Singapore Swing: Waiting for a Bus

waiting for a bus

Singapore Swing: Train Stations

amusing myself with train station names

Singapore Swing: Traveler

random dude I spotted on the train on his way to the airport

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Travel Retrospective: Watching Wakeboarders at CWC

I heard that the wake park in Nuvali has finally opened, making the sport of wakeboarding and wakeskating more accessible to Manila residents who used to get their fix driving to Lago de Oro or flying to Camsur.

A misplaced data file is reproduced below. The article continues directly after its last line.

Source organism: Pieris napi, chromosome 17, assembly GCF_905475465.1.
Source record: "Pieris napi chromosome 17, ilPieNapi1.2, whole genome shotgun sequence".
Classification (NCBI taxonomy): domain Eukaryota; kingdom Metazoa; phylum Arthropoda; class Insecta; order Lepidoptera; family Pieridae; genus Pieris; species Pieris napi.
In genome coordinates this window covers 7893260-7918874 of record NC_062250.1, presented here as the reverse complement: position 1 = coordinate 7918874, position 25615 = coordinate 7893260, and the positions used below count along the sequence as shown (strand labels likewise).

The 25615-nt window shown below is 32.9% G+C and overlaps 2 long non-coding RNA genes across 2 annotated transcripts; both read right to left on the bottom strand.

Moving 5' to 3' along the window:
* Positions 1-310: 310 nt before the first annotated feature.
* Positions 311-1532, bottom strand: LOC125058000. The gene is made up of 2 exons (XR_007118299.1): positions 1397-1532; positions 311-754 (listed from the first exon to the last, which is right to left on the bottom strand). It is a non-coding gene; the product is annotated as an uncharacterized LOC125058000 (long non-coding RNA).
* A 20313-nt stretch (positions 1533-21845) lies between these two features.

Although I’ve tried wakeboarding twice in my life, I don’t have a great knack for the sport. I enjoy watching more.

That’s why I had such a great time last year when I covered the Ultimate Wake Championship at CWC for Onesport Magazine. I thought I’d posted about this trip, but apparently I’d only posted about the disastrous bus ride we took to get to Camsur.

UWC at CWC: Media Pass!

Media Pass!

The Ultimate Wake Championship 2011 was a season-culminating event for international pro wakeboarders and wakeskaters. Unlike previous events held at CWC, this was exclusively for the pros, so we got to see some really high-quality tricks in the air and on the water.

Sorry for not getting great photos of the tricks. I was the writer on this expedition, after all. 😉  Read more

One Bad Night in Boracay

A story in tweets.